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Amazon’s Fire Phone looks like 2014’s most epic flop

Published Aug 6th, 2014 10:20AM EDT
Amazon Fire Phone Sales

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Even though there was a lot of hype around the Amazon Fire Phone, customers just aren’t buying it, at least not yet. In a survey, R.W. Baird analyst Colin Sebastian notes “muted demand” among potential smartphone buyers, especially ahead of the next iPhone launch that is reported to take place in the middle of next month. Of the 1,000 people who participated in the survey, only 5% of respondents said they would buy a Fire Phone, compared to 43.8% for an iPhone, 32.6% for Android phones (including Samsung, HTC, Nexus and others), 6.8% for a BlackBerry, and 5.3% for a Windows Phone.

Consumers just aren’t seeing the value in the Fire Phone, despite Amazon’s repeated attempts to appeal to consumers, both at the high-end and those who are more budget conscious. Right now, the Fire Phone is only available on AT&T and there aren’t many features on the phone that would make a prospective customer move away from iOS or unforked Android. Sebastian notes that the phone continues to be viewed as a “strategic complement to its shopping platform rather than a viable stand-alone alternative to Android/iOS.”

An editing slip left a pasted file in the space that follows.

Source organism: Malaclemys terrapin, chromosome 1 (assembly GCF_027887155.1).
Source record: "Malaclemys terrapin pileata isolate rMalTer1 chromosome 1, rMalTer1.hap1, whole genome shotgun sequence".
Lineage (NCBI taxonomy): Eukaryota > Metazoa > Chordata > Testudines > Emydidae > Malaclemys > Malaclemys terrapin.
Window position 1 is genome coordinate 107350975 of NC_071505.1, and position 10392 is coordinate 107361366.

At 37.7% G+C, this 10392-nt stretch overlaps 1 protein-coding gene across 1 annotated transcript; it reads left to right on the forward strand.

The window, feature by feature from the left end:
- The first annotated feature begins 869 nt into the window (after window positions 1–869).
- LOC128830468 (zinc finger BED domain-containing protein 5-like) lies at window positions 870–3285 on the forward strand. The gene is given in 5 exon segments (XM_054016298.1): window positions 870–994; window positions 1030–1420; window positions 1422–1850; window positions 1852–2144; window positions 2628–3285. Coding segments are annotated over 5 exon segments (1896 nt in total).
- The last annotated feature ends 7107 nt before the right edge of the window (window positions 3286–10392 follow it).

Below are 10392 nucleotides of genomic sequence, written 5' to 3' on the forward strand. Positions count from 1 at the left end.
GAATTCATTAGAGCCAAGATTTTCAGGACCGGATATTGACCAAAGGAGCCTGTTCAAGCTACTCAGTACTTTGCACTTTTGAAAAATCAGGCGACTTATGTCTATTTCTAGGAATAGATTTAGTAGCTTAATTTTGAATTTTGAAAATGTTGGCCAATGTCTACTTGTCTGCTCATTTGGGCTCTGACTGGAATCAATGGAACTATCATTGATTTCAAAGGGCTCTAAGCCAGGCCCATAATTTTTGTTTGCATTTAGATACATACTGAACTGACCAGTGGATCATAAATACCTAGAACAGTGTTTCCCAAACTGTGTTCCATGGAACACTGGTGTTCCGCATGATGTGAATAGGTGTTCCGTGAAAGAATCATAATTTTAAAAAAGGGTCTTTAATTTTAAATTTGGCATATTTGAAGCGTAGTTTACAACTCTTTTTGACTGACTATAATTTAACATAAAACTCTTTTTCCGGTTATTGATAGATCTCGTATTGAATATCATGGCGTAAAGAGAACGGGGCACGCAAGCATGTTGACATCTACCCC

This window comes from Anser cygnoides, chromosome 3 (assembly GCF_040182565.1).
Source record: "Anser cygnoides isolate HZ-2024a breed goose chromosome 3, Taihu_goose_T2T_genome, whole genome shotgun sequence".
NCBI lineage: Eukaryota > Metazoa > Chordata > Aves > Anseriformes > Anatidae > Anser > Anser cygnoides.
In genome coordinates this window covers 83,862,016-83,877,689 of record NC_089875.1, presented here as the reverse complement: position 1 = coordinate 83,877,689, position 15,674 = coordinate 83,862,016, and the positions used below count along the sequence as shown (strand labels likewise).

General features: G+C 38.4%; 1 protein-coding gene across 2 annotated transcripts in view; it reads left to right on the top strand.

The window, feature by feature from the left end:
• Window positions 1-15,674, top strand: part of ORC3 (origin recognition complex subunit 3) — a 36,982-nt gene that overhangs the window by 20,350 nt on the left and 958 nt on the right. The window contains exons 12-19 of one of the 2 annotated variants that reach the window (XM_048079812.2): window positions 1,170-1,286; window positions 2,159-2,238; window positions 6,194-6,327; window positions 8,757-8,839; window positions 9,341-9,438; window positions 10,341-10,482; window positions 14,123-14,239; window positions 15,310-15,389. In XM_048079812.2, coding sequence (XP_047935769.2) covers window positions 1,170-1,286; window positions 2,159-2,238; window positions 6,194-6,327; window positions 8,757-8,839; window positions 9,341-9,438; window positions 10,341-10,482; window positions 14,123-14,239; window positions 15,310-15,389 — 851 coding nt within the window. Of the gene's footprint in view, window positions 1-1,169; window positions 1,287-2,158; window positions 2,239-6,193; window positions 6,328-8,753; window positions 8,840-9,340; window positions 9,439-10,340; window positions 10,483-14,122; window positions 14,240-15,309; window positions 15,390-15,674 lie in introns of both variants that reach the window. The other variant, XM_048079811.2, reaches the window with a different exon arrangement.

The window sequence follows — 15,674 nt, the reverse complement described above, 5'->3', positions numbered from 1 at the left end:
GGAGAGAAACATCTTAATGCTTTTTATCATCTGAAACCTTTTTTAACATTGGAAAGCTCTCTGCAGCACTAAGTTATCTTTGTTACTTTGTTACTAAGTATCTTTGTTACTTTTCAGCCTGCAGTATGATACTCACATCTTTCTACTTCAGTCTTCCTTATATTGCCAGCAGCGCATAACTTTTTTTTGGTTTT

This doesn’t mean all is doomed for Amazon, it’s just going to take a bit longer than most would like. Sebastian notes that according to comScore, around 170 million people own smartphones in the U.S., with around half of those buying new phones every year. Assuming that vendors sell between 40 million to 50 million units in the second half of 2014, Amazon might be expected to sell between 2 million and 2.5 million Fire phones for the rest of the year as long as it legitimately has a 5% mindshare as Sebastian’s survey suggests.

Despite this, the Fire phone, which retails for $199 for the 32GB model on a two-year contract, may not be a complete loss for Amazon, according to Sebastian.

“However, despite the negative tone of survey results, we note that even modest device sales could provide some modest revenue upside over the balance of the year,” Sebastian writes.

Modest upside is better than no upside, even if it’s not likely to come until later this year.

Chris Ciaccia
Chris Ciaccia Contributing Writer

Chris Ciaccia contributes an expert business perspective to BGR. A former tech reporter at Fox News, Chris was also science and tech editor at the Daily Mail and previously was the tech editor at

Ciaccia has a bachelor’s degree in finance from Seton Hall University.


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